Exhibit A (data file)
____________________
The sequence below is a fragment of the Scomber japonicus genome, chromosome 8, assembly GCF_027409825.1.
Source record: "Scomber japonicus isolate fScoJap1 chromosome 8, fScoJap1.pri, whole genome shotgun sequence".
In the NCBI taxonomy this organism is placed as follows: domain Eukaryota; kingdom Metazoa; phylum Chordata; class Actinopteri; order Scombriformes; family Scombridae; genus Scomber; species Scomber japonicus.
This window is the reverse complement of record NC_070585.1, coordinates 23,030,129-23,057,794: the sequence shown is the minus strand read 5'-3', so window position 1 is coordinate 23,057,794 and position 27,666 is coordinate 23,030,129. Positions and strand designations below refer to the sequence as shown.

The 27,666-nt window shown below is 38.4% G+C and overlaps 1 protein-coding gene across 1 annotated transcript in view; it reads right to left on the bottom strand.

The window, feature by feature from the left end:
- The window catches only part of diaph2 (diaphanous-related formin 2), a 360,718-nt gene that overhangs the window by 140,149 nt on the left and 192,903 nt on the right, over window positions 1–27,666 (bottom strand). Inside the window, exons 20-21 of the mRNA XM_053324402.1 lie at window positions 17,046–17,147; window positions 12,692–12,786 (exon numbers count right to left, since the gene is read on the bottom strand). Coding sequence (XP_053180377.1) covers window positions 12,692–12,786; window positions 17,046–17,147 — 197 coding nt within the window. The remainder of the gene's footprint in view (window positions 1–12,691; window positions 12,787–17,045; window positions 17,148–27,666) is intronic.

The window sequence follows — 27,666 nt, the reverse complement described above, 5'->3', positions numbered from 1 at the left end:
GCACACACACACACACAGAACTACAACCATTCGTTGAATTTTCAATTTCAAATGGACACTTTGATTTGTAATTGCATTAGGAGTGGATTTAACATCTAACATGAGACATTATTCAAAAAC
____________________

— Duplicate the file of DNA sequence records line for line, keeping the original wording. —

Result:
The sequence below is a fragment of the Scomber japonicus genome, chromosome 8, assembly GCF_027409825.1.
Source record: "Scomber japonicus isolate fScoJap1 chromosome 8, fScoJap1.pri, whole genome shotgun sequence".
In the NCBI taxonomy this organism is placed as follows: domain Eukaryota; kingdom Metazoa; phylum Chordata; class Actinopteri; order Scombriformes; family Scombridae; genus Scomber; species Scomber japonicus.
This window is the reverse complement of record NC_070585.1, coordinates 23,030,129-23,057,794: the sequence shown is the minus strand read 5'-3', so window position 1 is coordinate 23,057,794 and position 27,666 is coordinate 23,030,129. Positions and strand designations below refer to the sequence as shown.

The 27,666-nt window shown below is 38.4% G+C and overlaps 1 protein-coding gene across 1 annotated transcript in view; it reads right to left on the bottom strand.

The window, feature by feature from the left end:
- The window catches only part of diaph2 (diaphanous-related formin 2), a 360,718-nt gene that overhangs the window by 140,149 nt on the left and 192,903 nt on the right, over window positions 1–27,666 (bottom strand). Inside the window, exons 20-21 of the mRNA XM_053324402.1 lie at window positions 17,046–17,147; window positions 12,692–12,786 (exon numbers count right to left, since the gene is read on the bottom strand). Coding sequence (XP_053180377.1) covers window positions 12,692–12,786; window positions 17,046–17,147 — 197 coding nt within the window. The remainder of the gene's footprint in view (window positions 1–12,691; window positions 12,787–17,045; window positions 17,148–27,666) is intronic.

The window sequence follows — 27,666 nt, the reverse complement described above, 5'->3', positions numbered from 1 at the left end:
GCACACACACACACACAGAACTACAACCATTCGTTGAATTTTCAATTTCAAATGGACACTTTGATTTGTAATTGCATTAGGAGTGGATTTAACATCTAACATGAGACATTATTCAAAAAC